Transitioning Your Toddler from Nighttime Bottles: 3 Gentle Steps

Are you bottle-feeding your toddler and wondering how you’re ever going to get them to give it up? The widely-known recommendation is to wean them off it completely between 12-18 months, whether it’s bottles of formula, cows’ milk, or breastmilk.

The reason for this recommendation is that after 12 months of age, drinking bottles of milk can lead to tooth decay, obesity, and the tendency to eat less solids, meaning that they miss out on essential nutrients to support their growth and development.

After 12 months, toddlers can continue to breastfeed, drink milk from a cup, or drink tap water.

If your little one is attached to their bedtime bottle or waking in the night and needing milk to get back to sleep, it can be a daunting prospect to think about how you’re going to get them to sleep without it – and without any tears and sleepless nights!

No need to stress, we’ve got you covered. Weaning your toddler off their nighttime bottle can be done gently, gradually, and with respect and compassion. Here is how to go about it, step by step, along with some tips to support the process.

Transitioning Your Toddler from Nighttime Bottles: 3 Gentle Steps

If your baby is nearing their first birthday or they’re over 12 months, you can start to wean them off their bottle gradually by following these steps:

1. Start with the daytime bottles (if applicable)

If your child still has a bottle when they wake in the morning or before a nap, for instance, it’s a good idea to start with the easiest one. That might be the morning feed. For instance:

  • Swap the bottle with a cup of milk and offer it alongside their breakfast. Once your little one is used to that after a few days or more, work on the next daytime bottle. Keep doing this until all daytime bottles have been replaced with cups of milk.
  • Gradually reduce the cups of milk, either by reducing the volume or diluting the milk (keep reading to find out how to do this), until your little one is only drinking water from a cup. Most toddlers don’t need to drink milk at all if they’re meeting their calcium needs through their diet. Read Introducing cows’ milk to toddlers to find out how much they need.

2. Remove the bedtime bottle 

Once your toddler is no longer having bottles during the day, and/or they’re used to drinking their milk from a straw cup or open cup, it’s time to focus on the bedtime bottle. There are a number of different ways you can do this:

  • Swap the bottle of milk with a cup of milk (as above): If your little one becomes upset about it at first, swap it back to a bottle, and try again the next night, and repeat as your little one becomes more familiar and feels safe with what you’re trying to achieve. Keep trying each night but not to the point where your child becomes distressed. It’s a learning process.
  • Gradually dilute the milk: For either breast milk, cows’ milk, or formula, gradually over several nights, add water to the milk in their bottle. This could be: Nights 1-3 is 75% milk and 25% water; nights 3-6 is 50% milk and 50% water; and nights 6-9 is 25% milk and 75% water, and then finally, it’s a bottle of water. After a few nights of offering them water at bedtime, they’ll get the idea that milk isn’t an option anymore.
  • Gradually reduce the volume: Similar to the diluting milk strategy, you would just reduce the amount of milk in each bottle over several nights. Go at a pace that works best for your child, and gradually allow them to adjust to the reductions in milk until there are no more bottles. Offer some water in a bottle instead so that they realise that milk is no longer available at bedtime.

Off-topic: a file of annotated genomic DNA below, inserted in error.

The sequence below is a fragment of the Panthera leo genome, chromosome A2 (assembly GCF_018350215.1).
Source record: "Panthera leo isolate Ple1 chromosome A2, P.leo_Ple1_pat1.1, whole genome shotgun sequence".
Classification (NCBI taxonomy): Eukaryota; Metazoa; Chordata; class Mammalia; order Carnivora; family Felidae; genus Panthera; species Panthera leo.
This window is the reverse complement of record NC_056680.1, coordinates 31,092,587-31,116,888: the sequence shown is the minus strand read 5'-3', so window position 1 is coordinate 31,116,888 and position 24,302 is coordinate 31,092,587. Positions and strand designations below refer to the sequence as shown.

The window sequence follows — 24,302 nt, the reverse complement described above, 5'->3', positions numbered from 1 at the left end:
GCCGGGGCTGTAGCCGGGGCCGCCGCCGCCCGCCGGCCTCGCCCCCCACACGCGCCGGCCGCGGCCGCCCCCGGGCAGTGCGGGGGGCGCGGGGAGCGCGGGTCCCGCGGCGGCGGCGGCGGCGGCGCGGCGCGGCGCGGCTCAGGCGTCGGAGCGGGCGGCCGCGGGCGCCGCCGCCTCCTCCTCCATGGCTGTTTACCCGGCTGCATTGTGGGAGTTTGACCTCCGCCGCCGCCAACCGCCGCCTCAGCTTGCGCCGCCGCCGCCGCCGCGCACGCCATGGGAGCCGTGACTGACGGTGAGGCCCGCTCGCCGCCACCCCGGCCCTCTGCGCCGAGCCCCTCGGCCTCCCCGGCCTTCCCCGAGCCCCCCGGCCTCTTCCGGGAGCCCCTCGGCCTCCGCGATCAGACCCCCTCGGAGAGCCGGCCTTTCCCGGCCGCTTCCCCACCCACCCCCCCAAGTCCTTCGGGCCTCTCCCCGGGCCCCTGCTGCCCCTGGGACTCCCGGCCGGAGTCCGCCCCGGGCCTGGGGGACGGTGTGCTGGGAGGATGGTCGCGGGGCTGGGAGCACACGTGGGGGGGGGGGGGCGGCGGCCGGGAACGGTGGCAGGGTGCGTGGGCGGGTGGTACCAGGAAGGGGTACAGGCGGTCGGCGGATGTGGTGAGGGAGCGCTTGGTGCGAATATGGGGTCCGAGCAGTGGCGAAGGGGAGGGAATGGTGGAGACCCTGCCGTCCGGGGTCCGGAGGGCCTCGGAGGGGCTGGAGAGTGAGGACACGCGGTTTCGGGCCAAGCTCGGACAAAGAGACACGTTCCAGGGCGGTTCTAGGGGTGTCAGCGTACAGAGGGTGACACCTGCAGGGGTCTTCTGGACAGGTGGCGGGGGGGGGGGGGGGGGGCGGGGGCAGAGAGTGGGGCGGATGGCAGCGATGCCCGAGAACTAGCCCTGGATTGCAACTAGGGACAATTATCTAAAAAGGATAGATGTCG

• Offer a bottle away from bedtime: If you decide that you want to keep the bedtime bottle for a while longer, but you want to wean them off the overnight bottles (or in other words, you don’t want it to be used as a sleep association), you can offer it earlier and away from the bedroom. For instance, you might give them a bottle in the living room after their bath to relax them but not put them to sleep, before moving onto the bedtime routine in their room. This separates milk from sleep.

3. Remove the overnight bottles

Use the same strategy you used for weaning them from the bedtime bottle for the overnight bottles. Because these bottles can be harder to give up, and let’s face it, you don’t want to be awake too long dealing with settling and resettling when the bottle is like a magic bullet, it’s a good idea to bring in some additional sleep cues and transitional objects, such as a comforter to replace the bottles. These articles will help you do that:

Tips to support your toddler through the bottle-weaning process

  • Communicate openly with your toddler about the weaning plan and process.
  • Role-play it with their favourite soft toys. Play a game with their teddy who give up the bottles but has cuddles instead (or whatever your soothing method will be).
  • Read picture books together that discuss the topic of weaning, such as ‘Bye-bye bottles, Zebra’ to introduce the idea to them.
  • Make it fun. Let them choose some special new cups to drink from or a special new comforter for bedtime.
  • Always offer food before milk, and you might like to offer a small snack of natural yoghurt before bed if they seem hungry.
  • Avoid weaning from the bottle during big events or stressful situations, such as starting childcare, illness, or a new baby in the family.
  • If your child struggles with the transition or finds it upsetting, you might need to stop for now and try again in a few weeks. It’s not a race, so go at their pace to continue creating a positive sleep environment.


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